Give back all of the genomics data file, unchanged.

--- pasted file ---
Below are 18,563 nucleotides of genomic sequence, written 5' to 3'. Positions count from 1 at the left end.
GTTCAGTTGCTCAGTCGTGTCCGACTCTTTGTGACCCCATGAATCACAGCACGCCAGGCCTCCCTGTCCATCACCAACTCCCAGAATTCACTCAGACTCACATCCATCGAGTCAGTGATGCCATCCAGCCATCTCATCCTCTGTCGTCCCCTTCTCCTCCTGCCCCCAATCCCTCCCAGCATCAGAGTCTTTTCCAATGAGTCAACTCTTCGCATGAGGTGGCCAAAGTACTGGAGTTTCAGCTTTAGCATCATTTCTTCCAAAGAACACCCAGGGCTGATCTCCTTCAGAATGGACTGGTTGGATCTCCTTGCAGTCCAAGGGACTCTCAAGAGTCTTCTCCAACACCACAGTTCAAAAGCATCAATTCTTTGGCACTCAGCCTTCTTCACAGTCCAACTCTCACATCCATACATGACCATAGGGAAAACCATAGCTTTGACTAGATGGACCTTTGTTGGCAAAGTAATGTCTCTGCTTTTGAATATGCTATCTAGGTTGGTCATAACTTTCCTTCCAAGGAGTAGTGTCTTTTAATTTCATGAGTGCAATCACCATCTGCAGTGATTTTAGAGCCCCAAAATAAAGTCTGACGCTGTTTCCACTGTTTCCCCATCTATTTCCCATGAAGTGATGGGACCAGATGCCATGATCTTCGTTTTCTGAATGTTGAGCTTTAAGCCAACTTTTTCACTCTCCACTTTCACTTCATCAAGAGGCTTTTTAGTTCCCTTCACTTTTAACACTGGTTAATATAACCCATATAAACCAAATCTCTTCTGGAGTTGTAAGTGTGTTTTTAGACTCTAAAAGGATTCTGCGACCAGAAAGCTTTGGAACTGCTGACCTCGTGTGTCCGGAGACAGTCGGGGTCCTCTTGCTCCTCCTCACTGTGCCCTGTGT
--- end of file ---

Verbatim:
Below are 18,563 nucleotides of genomic sequence, written 5' to 3'. Positions count from 1 at the left end.
GTTCAGTTGCTCAGTCGTGTCCGACTCTTTGTGACCCCATGAATCACAGCACGCCAGGCCTCCCTGTCCATCACCAACTCCCAGAATTCACTCAGACTCACATCCATCGAGTCAGTGATGCCATCCAGCCATCTCATCCTCTGTCGTCCCCTTCTCCTCCTGCCCCCAATCCCTCCCAGCATCAGAGTCTTTTCCAATGAGTCAACTCTTCGCATGAGGTGGCCAAAGTACTGGAGTTTCAGCTTTAGCATCATTTCTTCCAAAGAACACCCAGGGCTGATCTCCTTCAGAATGGACTGGTTGGATCTCCTTGCAGTCCAAGGGACTCTCAAGAGTCTTCTCCAACACCACAGTTCAAAAGCATCAATTCTTTGGCACTCAGCCTTCTTCACAGTCCAACTCTCACATCCATACATGACCATAGGGAAAACCATAGCTTTGACTAGATGGACCTTTGTTGGCAAAGTAATGTCTCTGCTTTTGAATATGCTATCTAGGTTGGTCATAACTTTCCTTCCAAGGAGTAGTGTCTTTTAATTTCATGAGTGCAATCACCATCTGCAGTGATTTTAGAGCCCCAAAATAAAGTCTGACGCTGTTTCCACTGTTTCCCCATCTATTTCCCATGAAGTGATGGGACCAGATGCCATGATCTTCGTTTTCTGAATGTTGAGCTTTAAGCCAACTTTTTCACTCTCCACTTTCACTTCATCAAGAGGCTTTTTAGTTCCCTTCACTTTTAACACTGGTTAATATAACCCATATAAACCAAATCTCTTCTGGAGTTGTAAGTGTGTTTTTAGACTCTAAAAGGATTCTGCGACCAGAAAGCTTTGGAACTGCTGACCTCGTGTGTCCGGAGACAGTCGGGGTCCTCTTGCTCCTCCTCACTGTGCCCTGTGT